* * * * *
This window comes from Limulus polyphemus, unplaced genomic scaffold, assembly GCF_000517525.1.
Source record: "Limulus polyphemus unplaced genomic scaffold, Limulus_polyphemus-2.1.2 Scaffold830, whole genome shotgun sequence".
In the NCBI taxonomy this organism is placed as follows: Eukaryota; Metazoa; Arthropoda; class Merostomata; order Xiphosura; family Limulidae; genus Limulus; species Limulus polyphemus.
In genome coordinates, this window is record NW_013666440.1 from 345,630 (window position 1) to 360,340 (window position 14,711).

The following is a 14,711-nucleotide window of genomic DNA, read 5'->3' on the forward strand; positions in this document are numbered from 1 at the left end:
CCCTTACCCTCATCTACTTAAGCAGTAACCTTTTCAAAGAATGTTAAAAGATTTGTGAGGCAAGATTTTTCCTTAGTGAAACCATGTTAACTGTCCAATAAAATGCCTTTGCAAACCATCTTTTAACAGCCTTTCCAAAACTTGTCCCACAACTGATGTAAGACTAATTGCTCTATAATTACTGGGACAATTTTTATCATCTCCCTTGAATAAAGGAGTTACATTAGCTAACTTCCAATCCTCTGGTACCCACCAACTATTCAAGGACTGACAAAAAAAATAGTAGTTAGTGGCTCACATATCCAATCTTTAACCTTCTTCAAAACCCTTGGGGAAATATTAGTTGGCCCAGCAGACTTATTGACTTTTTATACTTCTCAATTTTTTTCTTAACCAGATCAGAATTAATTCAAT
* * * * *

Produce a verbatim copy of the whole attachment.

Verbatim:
This window comes from Limulus polyphemus, unplaced genomic scaffold, assembly GCF_000517525.1.
Source record: "Limulus polyphemus unplaced genomic scaffold, Limulus_polyphemus-2.1.2 Scaffold830, whole genome shotgun sequence".
In the NCBI taxonomy this organism is placed as follows: Eukaryota; Metazoa; Arthropoda; class Merostomata; order Xiphosura; family Limulidae; genus Limulus; species Limulus polyphemus.
In genome coordinates, this window is record NW_013666440.1 from 345,630 (window position 1) to 360,340 (window position 14,711).

The following is a 14,711-nucleotide window of genomic DNA, read 5'->3' on the forward strand; positions in this document are numbered from 1 at the left end:
CCCTTACCCTCATCTACTTAAGCAGTAACCTTTTCAAAGAATGTTAAAAGATTTGTGAGGCAAGATTTTTCCTTAGTGAAACCATGTTAACTGTCCAATAAAATGCCTTTGCAAACCATCTTTTAACAGCCTTTCCAAAACTTGTCCCACAACTGATGTAAGACTAATTGCTCTATAATTACTGGGACAATTTTTATCATCTCCCTTGAATAAAGGAGTTACATTAGCTAACTTCCAATCCTCTGGTACCCACCAACTATTCAAGGACTGACAAAAAAAATAGTAGTTAGTGGCTCACATATCCAATCTTTAACCTTCTTCAAAACCCTTGGGGAAATATTAGTTGGCCCAGCAGACTTATTGACTTTTTATACTTCTCAATTTTTTTCTTAACCAGATCAGAATTAATTCAAT